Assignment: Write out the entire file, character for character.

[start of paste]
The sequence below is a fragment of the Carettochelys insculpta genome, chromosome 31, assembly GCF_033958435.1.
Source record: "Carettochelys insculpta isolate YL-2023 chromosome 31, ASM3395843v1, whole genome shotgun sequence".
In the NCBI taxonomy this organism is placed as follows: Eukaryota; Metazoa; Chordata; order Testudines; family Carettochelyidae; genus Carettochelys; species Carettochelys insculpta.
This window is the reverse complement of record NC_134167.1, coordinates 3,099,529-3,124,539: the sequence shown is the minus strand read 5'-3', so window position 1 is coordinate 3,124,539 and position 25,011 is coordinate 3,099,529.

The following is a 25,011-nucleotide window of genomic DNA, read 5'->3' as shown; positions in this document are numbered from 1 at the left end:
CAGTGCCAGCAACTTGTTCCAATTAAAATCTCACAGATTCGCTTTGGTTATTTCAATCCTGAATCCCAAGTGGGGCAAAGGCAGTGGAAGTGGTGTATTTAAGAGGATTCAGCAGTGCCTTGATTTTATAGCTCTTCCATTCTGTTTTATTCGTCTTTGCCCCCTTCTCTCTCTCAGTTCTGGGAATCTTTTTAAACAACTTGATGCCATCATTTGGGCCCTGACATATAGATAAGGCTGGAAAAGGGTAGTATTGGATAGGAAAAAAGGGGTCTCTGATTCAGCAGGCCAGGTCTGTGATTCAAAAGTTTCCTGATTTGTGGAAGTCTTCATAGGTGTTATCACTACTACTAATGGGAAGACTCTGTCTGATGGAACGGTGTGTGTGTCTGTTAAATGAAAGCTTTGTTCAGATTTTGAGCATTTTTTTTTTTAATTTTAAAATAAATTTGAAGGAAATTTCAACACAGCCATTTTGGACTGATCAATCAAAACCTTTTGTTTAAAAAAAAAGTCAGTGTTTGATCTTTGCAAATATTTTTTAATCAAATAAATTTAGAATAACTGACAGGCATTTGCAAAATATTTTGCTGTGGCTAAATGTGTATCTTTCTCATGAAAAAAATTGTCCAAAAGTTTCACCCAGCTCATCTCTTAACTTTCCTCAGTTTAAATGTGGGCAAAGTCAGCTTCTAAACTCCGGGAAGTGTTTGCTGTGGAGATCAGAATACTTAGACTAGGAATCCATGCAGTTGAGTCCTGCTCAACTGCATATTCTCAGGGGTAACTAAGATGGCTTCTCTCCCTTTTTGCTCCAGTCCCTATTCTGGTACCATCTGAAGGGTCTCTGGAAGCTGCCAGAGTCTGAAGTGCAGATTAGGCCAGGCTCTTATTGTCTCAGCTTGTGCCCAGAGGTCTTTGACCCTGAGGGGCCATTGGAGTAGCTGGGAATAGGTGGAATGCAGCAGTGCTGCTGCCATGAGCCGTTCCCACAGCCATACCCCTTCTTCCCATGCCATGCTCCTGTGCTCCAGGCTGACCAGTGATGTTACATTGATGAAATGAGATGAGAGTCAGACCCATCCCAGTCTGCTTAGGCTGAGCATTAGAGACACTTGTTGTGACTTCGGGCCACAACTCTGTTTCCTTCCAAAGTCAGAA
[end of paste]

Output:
The sequence below is a fragment of the Carettochelys insculpta genome, chromosome 31, assembly GCF_033958435.1.
Source record: "Carettochelys insculpta isolate YL-2023 chromosome 31, ASM3395843v1, whole genome shotgun sequence".
In the NCBI taxonomy this organism is placed as follows: Eukaryota; Metazoa; Chordata; order Testudines; family Carettochelyidae; genus Carettochelys; species Carettochelys insculpta.
This window is the reverse complement of record NC_134167.1, coordinates 3,099,529-3,124,539: the sequence shown is the minus strand read 5'-3', so window position 1 is coordinate 3,124,539 and position 25,011 is coordinate 3,099,529.

The following is a 25,011-nucleotide window of genomic DNA, read 5'->3' as shown; positions in this document are numbered from 1 at the left end:
CAGTGCCAGCAACTTGTTCCAATTAAAATCTCACAGATTCGCTTTGGTTATTTCAATCCTGAATCCCAAGTGGGGCAAAGGCAGTGGAAGTGGTGTATTTAAGAGGATTCAGCAGTGCCTTGATTTTATAGCTCTTCCATTCTGTTTTATTCGTCTTTGCCCCCTTCTCTCTCTCAGTTCTGGGAATCTTTTTAAACAACTTGATGCCATCATTTGGGCCCTGACATATAGATAAGGCTGGAAAAGGGTAGTATTGGATAGGAAAAAAGGGGTCTCTGATTCAGCAGGCCAGGTCTGTGATTCAAAAGTTTCCTGATTTGTGGAAGTCTTCATAGGTGTTATCACTACTACTAATGGGAAGACTCTGTCTGATGGAACGGTGTGTGTGTCTGTTAAATGAAAGCTTTGTTCAGATTTTGAGCATTTTTTTTTTTAATTTTAAAATAAATTTGAAGGAAATTTCAACACAGCCATTTTGGACTGATCAATCAAAACCTTTTGTTTAAAAAAAAAGTCAGTGTTTGATCTTTGCAAATATTTTTTAATCAAATAAATTTAGAATAACTGACAGGCATTTGCAAAATATTTTGCTGTGGCTAAATGTGTATCTTTCTCATGAAAAAAATTGTCCAAAAGTTTCACCCAGCTCATCTCTTAACTTTCCTCAGTTTAAATGTGGGCAAAGTCAGCTTCTAAACTCCGGGAAGTGTTTGCTGTGGAGATCAGAATACTTAGACTAGGAATCCATGCAGTTGAGTCCTGCTCAACTGCATATTCTCAGGGGTAACTAAGATGGCTTCTCTCCCTTTTTGCTCCAGTCCCTATTCTGGTACCATCTGAAGGGTCTCTGGAAGCTGCCAGAGTCTGAAGTGCAGATTAGGCCAGGCTCTTATTGTCTCAGCTTGTGCCCAGAGGTCTTTGACCCTGAGGGGCCATTGGAGTAGCTGGGAATAGGTGGAATGCAGCAGTGCTGCTGCCATGAGCCGTTCCCACAGCCATACCCCTTCTTCCCATGCCATGCTCCTGTGCTCCAGGCTGACCAGTGATGTTACATTGATGAAATGAGATGAGAGTCAGACCCATCCCAGTCTGCTTAGGCTGAGCATTAGAGACACTTGTTGTGACTTCGGGCCACAACTCTGTTTCCTTCCAAAGTCAGAA